If you are accused of copyright infringement, consult an attorney to assess your situation.  If you are small fry, you may not be worth the legal effort.  However, if you go after very valuable content, such as GoT, and/or indulge in massive file sharing, you are more of a target and  the liability can be staggering.  As a computer scientist, I understand the thrill of hacking.  However, as an IP attorney helping people, whether innocent or guilty, out of the problems due to their pirating activities, all I can say is that some content owners are meaner than Cersei Lannister in protecting what is theirs.

 

 

The Importance of Pi

Today is National Pi Day because the numbers of the day (3-14) match the first three digits for Pi, which is both an irrational and a transcendental number, i.e., the number is not a ratio or a root of any other numbers and the digits in Pi have no pattern (at least in the first few trillion digits).  Mathematicians have spent their lives trying to discern meaning in Pi.  Carl Sagan’s book (not the movie) Contact dealt with this theme at length where Pi contains messages from ancient beings, and where the main character Ellie gleans some preliminary meanings.

The earliest approximations of Pi by the Egyptians, Babylonians and Indians were fractions, e.g., 22/7, which is close to Pi, 3.14159265358….  The Greeks were famous in their efforts to “square the circle,” i.e., geometrically constructing a square having the same area as a given circle, and asking whether Euclid’s axioms posit the existence of such a number.  The Greeks and many others could not do it, which had profound implications to Plato regarding the usefulness of Euclid’s theorems to describe the real world.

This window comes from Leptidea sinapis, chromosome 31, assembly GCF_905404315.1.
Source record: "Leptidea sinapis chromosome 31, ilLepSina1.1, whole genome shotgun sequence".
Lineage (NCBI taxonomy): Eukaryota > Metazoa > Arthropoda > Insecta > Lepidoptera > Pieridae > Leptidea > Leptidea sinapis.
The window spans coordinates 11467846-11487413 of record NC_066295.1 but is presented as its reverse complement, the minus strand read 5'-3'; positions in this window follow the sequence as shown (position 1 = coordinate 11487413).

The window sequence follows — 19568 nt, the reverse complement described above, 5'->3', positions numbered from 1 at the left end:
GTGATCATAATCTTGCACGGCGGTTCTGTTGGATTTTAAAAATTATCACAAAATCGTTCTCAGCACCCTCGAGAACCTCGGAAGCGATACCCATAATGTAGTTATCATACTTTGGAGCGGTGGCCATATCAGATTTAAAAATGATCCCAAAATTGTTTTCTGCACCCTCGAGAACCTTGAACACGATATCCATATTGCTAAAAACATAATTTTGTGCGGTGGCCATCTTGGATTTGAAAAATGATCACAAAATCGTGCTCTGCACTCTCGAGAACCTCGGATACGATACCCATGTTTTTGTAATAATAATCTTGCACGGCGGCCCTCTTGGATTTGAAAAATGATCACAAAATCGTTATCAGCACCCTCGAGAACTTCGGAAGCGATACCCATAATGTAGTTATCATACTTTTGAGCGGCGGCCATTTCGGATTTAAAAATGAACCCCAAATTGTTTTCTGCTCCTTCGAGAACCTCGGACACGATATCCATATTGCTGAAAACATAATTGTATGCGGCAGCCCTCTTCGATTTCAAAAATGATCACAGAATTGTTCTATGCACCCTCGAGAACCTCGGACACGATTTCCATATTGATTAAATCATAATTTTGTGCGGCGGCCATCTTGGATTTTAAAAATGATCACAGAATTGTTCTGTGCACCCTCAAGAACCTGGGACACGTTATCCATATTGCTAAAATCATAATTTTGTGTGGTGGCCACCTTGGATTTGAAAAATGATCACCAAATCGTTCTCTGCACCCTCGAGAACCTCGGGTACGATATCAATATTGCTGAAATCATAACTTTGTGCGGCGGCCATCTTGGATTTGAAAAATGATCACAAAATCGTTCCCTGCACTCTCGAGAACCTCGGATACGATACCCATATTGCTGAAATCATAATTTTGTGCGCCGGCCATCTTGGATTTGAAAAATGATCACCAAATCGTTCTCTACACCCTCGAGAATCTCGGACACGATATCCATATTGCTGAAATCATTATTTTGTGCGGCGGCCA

To this day, the importance of Pi remains high since the number pervades much of Nature, and mathematicians are still calculating it.  Also, people love to recite the digits.  Piphilology is study of techniques for people to memorize the digits.  The record now is over 100,000.  As a mathematics/computer science major, I also memorized Pi – to about 20 decimals.

On a different note, today is also National Potato Chip Day, commemorating the 1853 (or so) creation of this snack.  Apparently, there are over 1,500 such “National” days for various things, in addition to national Weeks and Months. Happy Pi Day!

Raymond Van Dyke, Pi enthusiast

Beyond the Alice Event Horizon: the spaghettification of software patenting

For anyone interested in learning more about the state of affairs for software patents now two years after the Supreme Court Alice decision, I am giving a free webinar this Thursday, April 13, 2016, at 1 PM EST USA on behalf of the Licensing Executives Society.  The link to register is below.  I wish to thank my friend Sanjay Prasad for this opportunity to speak.

http://www.lesusacanada.org/events/EventDetails.aspx?id=800491&group=160372

As a patent specialist for many years, software to me represents one of the great things about American ingenuity.  Although my practice spans many technologies, the joys of handling these cases has been tempered a bit by Justices’ and legislators’ misguided efforts to thwart one of America’s fortes (and one of our chief exports).

I first wrote code many years ago in Fortran IV, and later got a Masters in Computer Science at the University of North Carolina at Chapel Hill, one of the top schools for that discipline.   At UNC, I also studied under Dr. Frederick Brooks, a preeminent scholar and researcher, before heading off to law school and learning to protect inventions of all sorts. Now, over 25 years later and well over a thousand patents defended and obtained for many clients, there are stories to be told.

My talk will address how we got into this situation where innovation is being frustrated and the patent system is perversely held to blame.

This voyage is free. I hope you sign up and join me, where I will define spaghettification;)

Ray Van Dyke

vandyke@acm.org

(202)378-3903 USA